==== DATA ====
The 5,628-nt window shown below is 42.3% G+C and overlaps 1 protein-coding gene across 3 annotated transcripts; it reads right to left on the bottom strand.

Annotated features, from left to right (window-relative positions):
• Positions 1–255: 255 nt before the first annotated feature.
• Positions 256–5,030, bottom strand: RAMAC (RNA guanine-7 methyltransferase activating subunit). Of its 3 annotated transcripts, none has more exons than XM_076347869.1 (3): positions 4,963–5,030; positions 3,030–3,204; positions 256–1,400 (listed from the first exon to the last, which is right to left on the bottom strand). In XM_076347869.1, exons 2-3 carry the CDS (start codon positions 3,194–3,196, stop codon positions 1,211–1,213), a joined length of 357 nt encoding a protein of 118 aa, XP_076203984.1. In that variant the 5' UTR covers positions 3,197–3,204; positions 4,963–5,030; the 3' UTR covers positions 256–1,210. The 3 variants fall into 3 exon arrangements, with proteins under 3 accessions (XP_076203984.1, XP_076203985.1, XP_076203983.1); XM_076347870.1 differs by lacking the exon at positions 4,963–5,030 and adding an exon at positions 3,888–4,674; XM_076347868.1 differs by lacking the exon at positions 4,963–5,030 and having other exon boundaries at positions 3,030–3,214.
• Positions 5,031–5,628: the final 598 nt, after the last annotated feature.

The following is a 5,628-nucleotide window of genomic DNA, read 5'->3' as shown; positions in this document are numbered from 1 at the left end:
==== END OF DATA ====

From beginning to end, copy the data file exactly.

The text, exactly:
The 5,628-nt window shown below is 42.3% G+C and overlaps 1 protein-coding gene across 3 annotated transcripts; it reads right to left on the bottom strand.

Annotated features, from left to right (window-relative positions):
• Positions 1–255: 255 nt before the first annotated feature.
• Positions 256–5,030, bottom strand: RAMAC (RNA guanine-7 methyltransferase activating subunit). Of its 3 annotated transcripts, none has more exons than XM_076347869.1 (3): positions 4,963–5,030; positions 3,030–3,204; positions 256–1,400 (listed from the first exon to the last, which is right to left on the bottom strand). In XM_076347869.1, exons 2-3 carry the CDS (start codon positions 3,194–3,196, stop codon positions 1,211–1,213), a joined length of 357 nt encoding a protein of 118 aa, XP_076203984.1. In that variant the 5' UTR covers positions 3,197–3,204; positions 4,963–5,030; the 3' UTR covers positions 256–1,210. The 3 variants fall into 3 exon arrangements, with proteins under 3 accessions (XP_076203984.1, XP_076203985.1, XP_076203983.1); XM_076347870.1 differs by lacking the exon at positions 4,963–5,030 and adding an exon at positions 3,888–4,674; XM_076347868.1 differs by lacking the exon at positions 4,963–5,030 and having other exon boundaries at positions 3,030–3,214.
• Positions 5,031–5,628: the final 598 nt, after the last annotated feature.

The following is a 5,628-nucleotide window of genomic DNA, read 5'->3' as shown; positions in this document are numbered from 1 at the left end: